A few days before the general election next Sunday, a hacker attack on the Federal Statistical Office is said to have occurred on Wednesday. Its boss is also the federal returning officer. This was reported by the business magazine Business Insider.
According to the sheet The Informationstechnik-Zentrum Bund (ITZBund), a central IT service provider for the federal administration, classifies the event as a “major incident”. Apparently a software (web shell) was installed on a program of the Federal Statistical Office on Wednesday. The software enables external access to servers and file systems. It was initially unclear whether data had been leaked. Investigations were underway into the exact circumstances. The Federal Office for Information Security classified the event as a cyber attack in connection with the federal election, it said.
No danger to the federal election
The quick identification of the damage shows that the security systems are working, a spokesman for the federal returning officer told the dpa news agency. “The internal election servers for determining the election results and the Federal Returning Officer’s website are operated in separate networks, so there is no danger in relation to the Bundestag election.”
It was only at the beginning of September that unknown persons paralyzed the Federal Returning Officer’s website. She received an extremely high number of hits from the Internet attacked and collapsed under the data load. In the meantime, the page was no longer accessible. However, servers important for the federal election were not affected, a spokesman assured at the time.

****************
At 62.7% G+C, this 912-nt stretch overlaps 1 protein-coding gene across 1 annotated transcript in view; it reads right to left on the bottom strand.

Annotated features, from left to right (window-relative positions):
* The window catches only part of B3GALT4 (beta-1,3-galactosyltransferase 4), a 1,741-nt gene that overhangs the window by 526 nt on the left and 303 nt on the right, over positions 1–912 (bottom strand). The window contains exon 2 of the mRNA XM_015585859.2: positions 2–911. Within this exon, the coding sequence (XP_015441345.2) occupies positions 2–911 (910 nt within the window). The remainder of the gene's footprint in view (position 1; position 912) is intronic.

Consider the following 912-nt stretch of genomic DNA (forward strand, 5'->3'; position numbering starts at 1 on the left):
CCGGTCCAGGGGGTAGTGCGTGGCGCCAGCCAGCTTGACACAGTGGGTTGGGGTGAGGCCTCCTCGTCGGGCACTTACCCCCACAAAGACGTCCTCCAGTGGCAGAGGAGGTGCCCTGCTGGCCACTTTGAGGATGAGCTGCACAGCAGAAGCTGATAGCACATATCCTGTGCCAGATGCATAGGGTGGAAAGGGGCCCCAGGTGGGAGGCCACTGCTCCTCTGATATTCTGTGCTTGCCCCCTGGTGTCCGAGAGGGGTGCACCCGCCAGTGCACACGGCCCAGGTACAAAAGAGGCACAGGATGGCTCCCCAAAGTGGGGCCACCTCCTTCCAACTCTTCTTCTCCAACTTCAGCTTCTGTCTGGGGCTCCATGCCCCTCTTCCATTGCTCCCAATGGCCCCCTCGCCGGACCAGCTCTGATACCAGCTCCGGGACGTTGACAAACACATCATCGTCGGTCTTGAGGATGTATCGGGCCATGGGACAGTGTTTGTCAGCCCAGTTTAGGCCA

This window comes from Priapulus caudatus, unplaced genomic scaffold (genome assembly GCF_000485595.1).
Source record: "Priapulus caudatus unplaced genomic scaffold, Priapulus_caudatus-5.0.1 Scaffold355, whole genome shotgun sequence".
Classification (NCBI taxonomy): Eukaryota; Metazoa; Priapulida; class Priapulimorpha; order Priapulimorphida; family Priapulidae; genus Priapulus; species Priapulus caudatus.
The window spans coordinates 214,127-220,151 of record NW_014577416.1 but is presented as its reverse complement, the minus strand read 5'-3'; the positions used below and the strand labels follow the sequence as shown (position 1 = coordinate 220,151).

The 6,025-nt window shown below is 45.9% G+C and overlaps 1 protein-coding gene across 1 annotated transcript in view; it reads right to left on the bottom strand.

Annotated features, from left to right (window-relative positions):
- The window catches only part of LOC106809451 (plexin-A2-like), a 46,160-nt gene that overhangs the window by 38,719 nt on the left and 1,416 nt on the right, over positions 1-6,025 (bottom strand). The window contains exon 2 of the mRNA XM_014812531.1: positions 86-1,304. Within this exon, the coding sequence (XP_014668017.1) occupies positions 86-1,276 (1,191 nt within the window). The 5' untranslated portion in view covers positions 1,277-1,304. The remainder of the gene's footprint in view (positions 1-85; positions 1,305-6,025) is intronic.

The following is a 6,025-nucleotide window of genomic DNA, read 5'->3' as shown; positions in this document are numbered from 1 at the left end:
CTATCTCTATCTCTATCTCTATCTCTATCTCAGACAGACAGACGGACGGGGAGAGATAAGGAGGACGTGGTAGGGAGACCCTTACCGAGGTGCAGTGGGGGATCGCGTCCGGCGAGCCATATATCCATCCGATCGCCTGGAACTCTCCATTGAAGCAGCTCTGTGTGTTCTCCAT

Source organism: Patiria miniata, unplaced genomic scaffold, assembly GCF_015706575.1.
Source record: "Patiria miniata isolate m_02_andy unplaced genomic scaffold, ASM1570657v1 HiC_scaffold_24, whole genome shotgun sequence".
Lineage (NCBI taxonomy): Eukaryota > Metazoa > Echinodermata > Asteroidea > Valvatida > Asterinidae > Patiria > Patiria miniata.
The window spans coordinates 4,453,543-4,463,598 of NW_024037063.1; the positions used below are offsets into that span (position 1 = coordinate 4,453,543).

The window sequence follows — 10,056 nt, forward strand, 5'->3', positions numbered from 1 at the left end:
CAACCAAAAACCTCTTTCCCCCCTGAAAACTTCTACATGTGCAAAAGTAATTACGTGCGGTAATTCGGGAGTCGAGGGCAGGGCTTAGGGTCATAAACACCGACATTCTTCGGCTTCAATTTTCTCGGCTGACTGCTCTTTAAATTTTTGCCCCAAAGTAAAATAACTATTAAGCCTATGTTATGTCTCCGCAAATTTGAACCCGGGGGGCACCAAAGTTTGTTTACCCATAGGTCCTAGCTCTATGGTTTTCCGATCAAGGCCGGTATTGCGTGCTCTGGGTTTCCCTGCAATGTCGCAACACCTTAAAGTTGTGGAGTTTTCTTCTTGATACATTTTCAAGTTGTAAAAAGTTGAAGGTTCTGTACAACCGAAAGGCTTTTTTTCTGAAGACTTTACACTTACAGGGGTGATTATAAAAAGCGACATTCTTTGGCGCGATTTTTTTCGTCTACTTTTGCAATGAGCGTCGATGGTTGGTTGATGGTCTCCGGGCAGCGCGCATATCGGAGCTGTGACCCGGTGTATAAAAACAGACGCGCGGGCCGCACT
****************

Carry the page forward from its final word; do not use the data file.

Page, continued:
For weeks and months, experts have been warning that the upcoming general election is an “attractive target” for hacker attacks and fake news campaigns. You point again and again in the direction of Russia. Politicians and online services are also worried about disinformation campaigns that could affect the election results. Interior Minister Horst Seehofer considers it crucial in this context that the voting process takes place without voting machines. “Old School” protect the federal elections from IT attacks, according to Seehofer. Federal Returning Officer Georg Thiel appreciates the overall system as “extremely resistant” a. The infrastructure for the federal election is state-of-the-art.